Protect your phone number and protect yourself.

Explainers

Protect Your Phone Number

August 6th, 2020

Protect your phone number and protect yourself. If a form on a website asks for it, think twice before typing it in. The more widely distributed your phone number is, the easier it is for companies to track your behavior online and serve up ads to you. And because your phone number is so closely tied to your identity, it’s a prize for hackers, too. Keep it close and protect yourself. If your kids have phones, they need to keep those numbers closer.

It seems innocuous. At the end of a transaction, a company asks for personal information such as your phone number or email address. While federal regulations prohibit soliciting phone numbers via autodialers, loopholes remain. Experts say if you give your phone number out, it will inevitably end up in a database of some sort—just another bit of their vast data collection efforts. Once that happens, an untold number of companies can use it to track you across the internet.

What Will They Do With My Number? 

Even if your number is on the Do Not Call list, businesses have the right to call you for 180 days after your transaction due to a “business relationship” exemption. (In this case, it must be a human calling rather than an automated machine which is more costly for the company.)  Additionally, there is no restriction on the number of times a business can text you even if you’re on the Do Not Call list. Lastly, companies outside the United States are not bound by these federal laws against automated calls and messages. This means that a company in India is free to call and text you frequently if you give their company your number.  The better option: Don’t let them have it. Protect your phone number.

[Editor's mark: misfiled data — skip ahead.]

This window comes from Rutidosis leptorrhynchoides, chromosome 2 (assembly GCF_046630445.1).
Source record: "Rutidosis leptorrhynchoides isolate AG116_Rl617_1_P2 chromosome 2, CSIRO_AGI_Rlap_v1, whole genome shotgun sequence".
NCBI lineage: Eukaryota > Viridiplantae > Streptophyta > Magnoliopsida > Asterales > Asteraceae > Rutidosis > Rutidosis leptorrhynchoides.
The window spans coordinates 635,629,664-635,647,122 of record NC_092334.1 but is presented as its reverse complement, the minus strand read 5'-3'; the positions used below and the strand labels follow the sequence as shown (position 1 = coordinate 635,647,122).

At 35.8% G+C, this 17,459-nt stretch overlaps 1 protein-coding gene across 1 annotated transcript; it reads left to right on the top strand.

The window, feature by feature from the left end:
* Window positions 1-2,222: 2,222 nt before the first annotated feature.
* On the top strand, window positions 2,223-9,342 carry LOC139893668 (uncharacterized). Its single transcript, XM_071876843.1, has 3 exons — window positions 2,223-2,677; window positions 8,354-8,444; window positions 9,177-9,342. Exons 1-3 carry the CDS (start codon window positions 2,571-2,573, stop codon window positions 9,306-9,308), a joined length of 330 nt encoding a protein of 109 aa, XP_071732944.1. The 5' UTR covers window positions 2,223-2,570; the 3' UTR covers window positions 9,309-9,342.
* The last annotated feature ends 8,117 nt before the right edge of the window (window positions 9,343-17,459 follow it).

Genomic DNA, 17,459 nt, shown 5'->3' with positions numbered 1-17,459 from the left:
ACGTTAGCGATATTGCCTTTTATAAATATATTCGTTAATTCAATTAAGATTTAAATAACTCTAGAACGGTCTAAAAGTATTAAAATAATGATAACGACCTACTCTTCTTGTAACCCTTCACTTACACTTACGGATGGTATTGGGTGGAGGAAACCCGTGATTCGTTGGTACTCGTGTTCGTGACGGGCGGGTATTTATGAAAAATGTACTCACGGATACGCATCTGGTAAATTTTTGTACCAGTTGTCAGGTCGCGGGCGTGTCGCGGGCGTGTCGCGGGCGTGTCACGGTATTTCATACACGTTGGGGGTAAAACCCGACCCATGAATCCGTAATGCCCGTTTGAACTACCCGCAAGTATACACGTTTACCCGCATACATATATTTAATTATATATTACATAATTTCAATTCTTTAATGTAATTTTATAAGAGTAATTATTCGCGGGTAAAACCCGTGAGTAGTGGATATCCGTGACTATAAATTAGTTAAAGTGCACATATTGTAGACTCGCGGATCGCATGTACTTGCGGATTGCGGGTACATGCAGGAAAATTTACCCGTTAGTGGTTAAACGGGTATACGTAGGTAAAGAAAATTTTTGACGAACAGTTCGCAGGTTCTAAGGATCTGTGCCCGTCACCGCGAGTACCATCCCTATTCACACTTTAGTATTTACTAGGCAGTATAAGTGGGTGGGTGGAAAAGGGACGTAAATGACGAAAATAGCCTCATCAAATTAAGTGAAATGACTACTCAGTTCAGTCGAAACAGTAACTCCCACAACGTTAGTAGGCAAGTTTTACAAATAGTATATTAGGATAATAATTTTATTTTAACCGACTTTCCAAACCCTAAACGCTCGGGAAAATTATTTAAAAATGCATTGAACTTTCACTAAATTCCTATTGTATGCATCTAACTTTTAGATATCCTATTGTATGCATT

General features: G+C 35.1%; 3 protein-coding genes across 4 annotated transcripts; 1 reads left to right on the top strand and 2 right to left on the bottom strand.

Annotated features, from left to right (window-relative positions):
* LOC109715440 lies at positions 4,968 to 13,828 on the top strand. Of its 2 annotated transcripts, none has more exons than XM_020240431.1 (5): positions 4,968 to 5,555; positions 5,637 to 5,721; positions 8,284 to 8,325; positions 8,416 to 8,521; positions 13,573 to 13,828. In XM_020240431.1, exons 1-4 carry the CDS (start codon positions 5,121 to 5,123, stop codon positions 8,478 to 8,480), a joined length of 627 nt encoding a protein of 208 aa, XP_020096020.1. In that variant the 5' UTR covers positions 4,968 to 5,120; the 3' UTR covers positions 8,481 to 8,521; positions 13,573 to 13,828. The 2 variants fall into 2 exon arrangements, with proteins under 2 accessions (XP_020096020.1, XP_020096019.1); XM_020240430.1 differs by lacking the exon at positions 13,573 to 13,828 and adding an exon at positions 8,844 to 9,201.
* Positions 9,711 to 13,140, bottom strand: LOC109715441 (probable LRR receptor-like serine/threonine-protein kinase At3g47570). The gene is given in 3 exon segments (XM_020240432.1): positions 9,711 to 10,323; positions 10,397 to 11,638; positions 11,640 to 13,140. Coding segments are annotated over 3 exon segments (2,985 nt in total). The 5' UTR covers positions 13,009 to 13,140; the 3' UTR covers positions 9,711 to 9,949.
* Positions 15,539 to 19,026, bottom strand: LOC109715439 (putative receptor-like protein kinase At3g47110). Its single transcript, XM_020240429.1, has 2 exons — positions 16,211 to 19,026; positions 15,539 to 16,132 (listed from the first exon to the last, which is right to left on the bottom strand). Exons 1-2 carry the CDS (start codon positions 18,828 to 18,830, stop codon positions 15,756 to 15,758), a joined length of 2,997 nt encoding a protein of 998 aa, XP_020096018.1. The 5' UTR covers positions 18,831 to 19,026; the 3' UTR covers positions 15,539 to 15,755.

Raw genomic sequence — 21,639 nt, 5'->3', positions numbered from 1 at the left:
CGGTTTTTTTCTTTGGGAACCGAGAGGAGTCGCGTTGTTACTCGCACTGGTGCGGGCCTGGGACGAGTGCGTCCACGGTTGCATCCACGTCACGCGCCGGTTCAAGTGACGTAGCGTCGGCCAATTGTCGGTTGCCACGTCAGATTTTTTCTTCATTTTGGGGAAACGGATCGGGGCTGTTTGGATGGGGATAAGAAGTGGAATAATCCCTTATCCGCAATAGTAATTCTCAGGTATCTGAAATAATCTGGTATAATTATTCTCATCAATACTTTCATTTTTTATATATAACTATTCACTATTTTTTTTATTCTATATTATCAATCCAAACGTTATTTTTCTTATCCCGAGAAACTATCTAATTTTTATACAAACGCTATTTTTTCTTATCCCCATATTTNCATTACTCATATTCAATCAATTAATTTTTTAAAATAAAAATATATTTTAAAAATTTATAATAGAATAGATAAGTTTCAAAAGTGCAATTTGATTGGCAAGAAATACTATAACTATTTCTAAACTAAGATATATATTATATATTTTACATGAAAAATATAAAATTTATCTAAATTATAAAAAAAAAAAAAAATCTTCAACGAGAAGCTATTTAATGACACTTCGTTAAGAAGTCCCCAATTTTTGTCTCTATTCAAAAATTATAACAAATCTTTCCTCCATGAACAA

Hacking’s Worse Than Tracking

That’s annoying. Worse, though, is when a hacker finds your phone number. Because banks and billing services use your phone number to verify your identity, it’s a useful valuable piece of information. In some ways, it’s a key. One of several, usually, but an important one. For that reason, too, you want to avoid sharing your number online.

There are instances in which can’t avoid it. If you pay bills online, you’ll likely have to enter your phone number. Not ideal, but if it’s a secure site that has your number, it’s probably not worth worrying about now. More worrisome are the single-use forms, services, quizzes and games that seem to fill the internet. If there’s any way you can, protect your phone number.

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